Belle of Liberty

Letting Freedom Ring

Saturday, June 02, 2012

Knowing Where the Bodies Are Buried

Most mother-daughter teams enjoy spending a Saturday afternoon together shopping at the local mall.  They’re completely indoors, as far from the natural world as they can possibly get.  They’re surrounded by marble fountains, cosmetic shops, dress stores, and more shoes than Imelda Marcos could have dreamt of in a lifetime.  Women are in their natural element at the mall.  Something about the nesting instinct.

They’ll stop a center bistro to rest their feet and let their charge cards cool down, while they sip at a latte and nibble at a salad.  Their bags bear only the best names:  Lord and Taylors, Bloomingdales, and whatever stores are in fashion these days.  I haven’t been to a mall in at least ten years.

Mom decided she wanted a mother-daughter day today.  While most mother-daughter teams don’t have to worry about the weather, we did.  Our itinerary included the bargain Entenmann’s shop, Harbour Freight Hardware and Tools, a stop at Boston Market, and our final destination, Laurel Grove.

No nail polish and updated coiffures for this mother and daughter team.  Actually, I just chopped all my hair down into a pixie cut.  Thick head, thick hair.  People probably think I’m a cancer survivor or something.  Fortunately, I just suffer from an excess of excrescence.

Entenmann’s Discount Store is a great place to go to buy all those things you shouldn’t eat, like Vanilla Bean Cake and cinnamon crumb doughnuts.  Cinnamon crumb doughnuts are the best doughnuts ever.  We also picked up various danishes and whole wheat English muffins, to balance out the naughty side of our purchases.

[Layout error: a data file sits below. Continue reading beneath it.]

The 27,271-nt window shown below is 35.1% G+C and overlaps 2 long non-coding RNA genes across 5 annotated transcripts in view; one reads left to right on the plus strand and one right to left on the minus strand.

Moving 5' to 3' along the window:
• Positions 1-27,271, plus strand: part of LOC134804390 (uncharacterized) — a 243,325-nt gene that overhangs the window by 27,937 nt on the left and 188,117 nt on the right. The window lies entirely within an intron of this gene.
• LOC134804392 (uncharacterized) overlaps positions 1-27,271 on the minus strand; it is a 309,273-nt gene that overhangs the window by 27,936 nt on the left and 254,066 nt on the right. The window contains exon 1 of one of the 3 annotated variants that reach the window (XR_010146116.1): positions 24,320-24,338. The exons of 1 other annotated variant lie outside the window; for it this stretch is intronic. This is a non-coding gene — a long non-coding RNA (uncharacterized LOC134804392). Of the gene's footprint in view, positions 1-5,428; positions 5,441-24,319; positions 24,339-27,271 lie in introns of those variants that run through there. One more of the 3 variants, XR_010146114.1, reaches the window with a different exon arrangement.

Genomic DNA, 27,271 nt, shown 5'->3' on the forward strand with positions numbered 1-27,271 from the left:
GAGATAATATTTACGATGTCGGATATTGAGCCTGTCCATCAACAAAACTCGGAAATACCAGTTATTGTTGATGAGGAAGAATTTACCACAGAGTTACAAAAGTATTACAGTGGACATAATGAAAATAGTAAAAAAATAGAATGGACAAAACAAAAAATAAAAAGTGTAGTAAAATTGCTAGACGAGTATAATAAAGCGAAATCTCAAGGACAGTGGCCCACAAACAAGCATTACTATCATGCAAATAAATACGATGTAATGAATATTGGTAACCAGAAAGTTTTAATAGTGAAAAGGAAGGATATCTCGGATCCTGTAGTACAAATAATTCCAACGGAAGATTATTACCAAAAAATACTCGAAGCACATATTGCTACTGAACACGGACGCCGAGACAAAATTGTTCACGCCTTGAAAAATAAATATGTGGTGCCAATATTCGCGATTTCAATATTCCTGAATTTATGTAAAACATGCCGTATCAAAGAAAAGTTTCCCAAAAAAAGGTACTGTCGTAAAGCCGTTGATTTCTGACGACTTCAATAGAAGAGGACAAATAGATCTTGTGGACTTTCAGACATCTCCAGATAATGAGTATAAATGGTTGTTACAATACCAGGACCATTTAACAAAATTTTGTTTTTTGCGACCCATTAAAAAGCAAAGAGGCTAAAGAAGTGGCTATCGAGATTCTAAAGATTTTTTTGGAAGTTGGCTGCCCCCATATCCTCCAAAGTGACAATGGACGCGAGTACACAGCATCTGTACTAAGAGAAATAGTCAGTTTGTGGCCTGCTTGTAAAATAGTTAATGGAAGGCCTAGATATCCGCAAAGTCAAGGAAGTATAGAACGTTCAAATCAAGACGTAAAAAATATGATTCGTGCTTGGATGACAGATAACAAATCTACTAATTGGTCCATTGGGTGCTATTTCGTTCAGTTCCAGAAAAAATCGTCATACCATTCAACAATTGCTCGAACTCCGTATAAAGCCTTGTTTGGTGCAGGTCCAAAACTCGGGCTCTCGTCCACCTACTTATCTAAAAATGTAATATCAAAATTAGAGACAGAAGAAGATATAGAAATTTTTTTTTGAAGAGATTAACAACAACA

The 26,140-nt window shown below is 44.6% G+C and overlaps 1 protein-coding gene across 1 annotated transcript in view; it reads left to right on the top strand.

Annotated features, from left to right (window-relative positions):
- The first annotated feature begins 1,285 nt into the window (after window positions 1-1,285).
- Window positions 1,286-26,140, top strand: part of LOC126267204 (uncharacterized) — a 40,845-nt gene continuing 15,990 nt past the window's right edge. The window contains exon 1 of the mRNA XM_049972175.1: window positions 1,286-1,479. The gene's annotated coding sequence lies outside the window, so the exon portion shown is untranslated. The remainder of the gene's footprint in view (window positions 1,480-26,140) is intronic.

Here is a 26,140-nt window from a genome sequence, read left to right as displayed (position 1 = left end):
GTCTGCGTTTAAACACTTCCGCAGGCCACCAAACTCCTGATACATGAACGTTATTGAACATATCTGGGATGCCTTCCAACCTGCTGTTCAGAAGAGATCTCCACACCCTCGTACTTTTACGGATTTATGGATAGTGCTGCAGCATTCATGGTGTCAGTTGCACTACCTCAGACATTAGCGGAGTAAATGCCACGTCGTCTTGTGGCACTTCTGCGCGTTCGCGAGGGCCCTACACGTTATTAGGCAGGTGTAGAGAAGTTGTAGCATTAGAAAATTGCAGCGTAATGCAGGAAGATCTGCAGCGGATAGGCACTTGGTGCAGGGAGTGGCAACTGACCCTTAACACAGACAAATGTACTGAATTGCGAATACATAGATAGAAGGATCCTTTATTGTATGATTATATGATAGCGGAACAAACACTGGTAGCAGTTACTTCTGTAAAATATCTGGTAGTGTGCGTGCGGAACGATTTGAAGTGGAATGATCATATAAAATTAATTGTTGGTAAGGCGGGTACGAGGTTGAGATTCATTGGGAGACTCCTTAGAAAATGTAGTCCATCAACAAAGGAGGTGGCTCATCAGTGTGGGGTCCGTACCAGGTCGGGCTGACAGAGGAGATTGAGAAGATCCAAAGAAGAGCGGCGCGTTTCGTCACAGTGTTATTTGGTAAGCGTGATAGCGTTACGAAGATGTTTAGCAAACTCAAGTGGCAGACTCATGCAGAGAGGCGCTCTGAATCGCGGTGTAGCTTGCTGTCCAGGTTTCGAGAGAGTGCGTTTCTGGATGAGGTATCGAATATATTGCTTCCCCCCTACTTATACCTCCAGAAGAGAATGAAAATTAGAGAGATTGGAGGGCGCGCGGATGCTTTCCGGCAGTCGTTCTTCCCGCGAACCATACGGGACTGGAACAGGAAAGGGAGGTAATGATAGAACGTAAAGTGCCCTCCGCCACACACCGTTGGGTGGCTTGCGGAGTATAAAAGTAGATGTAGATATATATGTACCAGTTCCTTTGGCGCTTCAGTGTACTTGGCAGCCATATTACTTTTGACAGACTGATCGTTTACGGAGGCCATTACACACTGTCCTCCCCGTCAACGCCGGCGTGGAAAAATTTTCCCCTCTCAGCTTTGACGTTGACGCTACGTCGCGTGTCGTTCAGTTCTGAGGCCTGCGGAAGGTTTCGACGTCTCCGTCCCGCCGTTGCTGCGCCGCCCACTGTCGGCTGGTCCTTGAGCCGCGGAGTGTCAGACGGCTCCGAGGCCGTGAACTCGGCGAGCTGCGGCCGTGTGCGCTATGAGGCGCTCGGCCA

Then it was on to Harbour Freight.  We’ve seen their circulars before, but heretofore their stores were located in Untouchable Cities, where ladies dare not go.  Their newest store is in Clifton, which isn’t too bad of a place.  It’s fairly easy to get to and has enough parking, though not as much as it should.

Harbour Freight is the place to go when you don’t want to pay Home Depot’s prices.  You can get all sorts of tools there, though not hardware (nails, screws, wingnuts and so forth).  This place has all the tools to put something together, but you still have to go to your local hardware store to get the hardware to put it together with.

Mom, ever the daughter of a GM mechanic, was in her ecstasies.  Rotary saws.  Electric drills.  Something called a “rounder.”

“Yeah, but what are you going to do with that thing, Mom?”

“Oh, you don’t understand!   You can cut plastic with it, ground down cement, plane wood!  It’s amazing what you can do with this.  I had one, but one of your brothers stole it.”

Mom was so excited she had to tell all the other customers how wonderful the store was (and what hooligans my brothers are).  I had to explain to them that Mom was just 88 and ranting.  Once they understood that, they laughed and said they felt the same way about their sons.